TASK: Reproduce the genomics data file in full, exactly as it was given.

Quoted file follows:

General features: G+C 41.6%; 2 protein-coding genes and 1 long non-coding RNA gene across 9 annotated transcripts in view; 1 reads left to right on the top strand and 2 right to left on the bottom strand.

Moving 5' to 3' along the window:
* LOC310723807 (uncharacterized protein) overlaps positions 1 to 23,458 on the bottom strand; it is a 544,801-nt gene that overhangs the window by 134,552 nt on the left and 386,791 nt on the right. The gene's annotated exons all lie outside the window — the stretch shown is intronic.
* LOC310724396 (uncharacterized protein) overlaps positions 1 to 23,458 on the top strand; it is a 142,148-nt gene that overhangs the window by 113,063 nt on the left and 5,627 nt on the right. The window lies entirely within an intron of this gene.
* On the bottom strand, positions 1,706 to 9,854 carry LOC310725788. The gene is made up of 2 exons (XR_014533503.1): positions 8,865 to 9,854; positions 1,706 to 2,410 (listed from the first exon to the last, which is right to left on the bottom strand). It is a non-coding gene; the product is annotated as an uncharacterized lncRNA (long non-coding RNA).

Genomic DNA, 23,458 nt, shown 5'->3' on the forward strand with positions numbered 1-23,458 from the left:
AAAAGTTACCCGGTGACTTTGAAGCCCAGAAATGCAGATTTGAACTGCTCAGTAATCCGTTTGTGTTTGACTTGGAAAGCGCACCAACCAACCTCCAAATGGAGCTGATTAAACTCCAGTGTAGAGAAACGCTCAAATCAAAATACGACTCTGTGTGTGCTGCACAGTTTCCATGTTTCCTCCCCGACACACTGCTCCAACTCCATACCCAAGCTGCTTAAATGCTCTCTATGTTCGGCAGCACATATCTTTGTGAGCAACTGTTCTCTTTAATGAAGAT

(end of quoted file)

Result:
General features: G+C 41.6%; 2 protein-coding genes and 1 long non-coding RNA gene across 9 annotated transcripts in view; 1 reads left to right on the top strand and 2 right to left on the bottom strand.

Moving 5' to 3' along the window:
* LOC310723807 (uncharacterized protein) overlaps positions 1 to 23,458 on the bottom strand; it is a 544,801-nt gene that overhangs the window by 134,552 nt on the left and 386,791 nt on the right. The gene's annotated exons all lie outside the window — the stretch shown is intronic.
* LOC310724396 (uncharacterized protein) overlaps positions 1 to 23,458 on the top strand; it is a 142,148-nt gene that overhangs the window by 113,063 nt on the left and 5,627 nt on the right. The window lies entirely within an intron of this gene.
* On the bottom strand, positions 1,706 to 9,854 carry LOC310725788. The gene is made up of 2 exons (XR_014533503.1): positions 8,865 to 9,854; positions 1,706 to 2,410 (listed from the first exon to the last, which is right to left on the bottom strand). It is a non-coding gene; the product is annotated as an uncharacterized lncRNA (long non-coding RNA).

Genomic DNA, 23,458 nt, shown 5'->3' on the forward strand with positions numbered 1-23,458 from the left:
AAAAGTTACCCGGTGACTTTGAAGCCCAGAAATGCAGATTTGAACTGCTCAGTAATCCGTTTGTGTTTGACTTGGAAAGCGCACCAACCAACCTCCAAATGGAGCTGATTAAACTCCAGTGTAGAGAAACGCTCAAATCAAAATACGACTCTGTGTGTGCTGCACAGTTTCCATGTTTCCTCCCCGACACACTGCTCCAACTCCATACCCAAGCTGCTTAAATGCTCTCTATGTTCGGCAGCACATATCTTTGTGAGCAACTGTTCTCTTTAATGAAGAT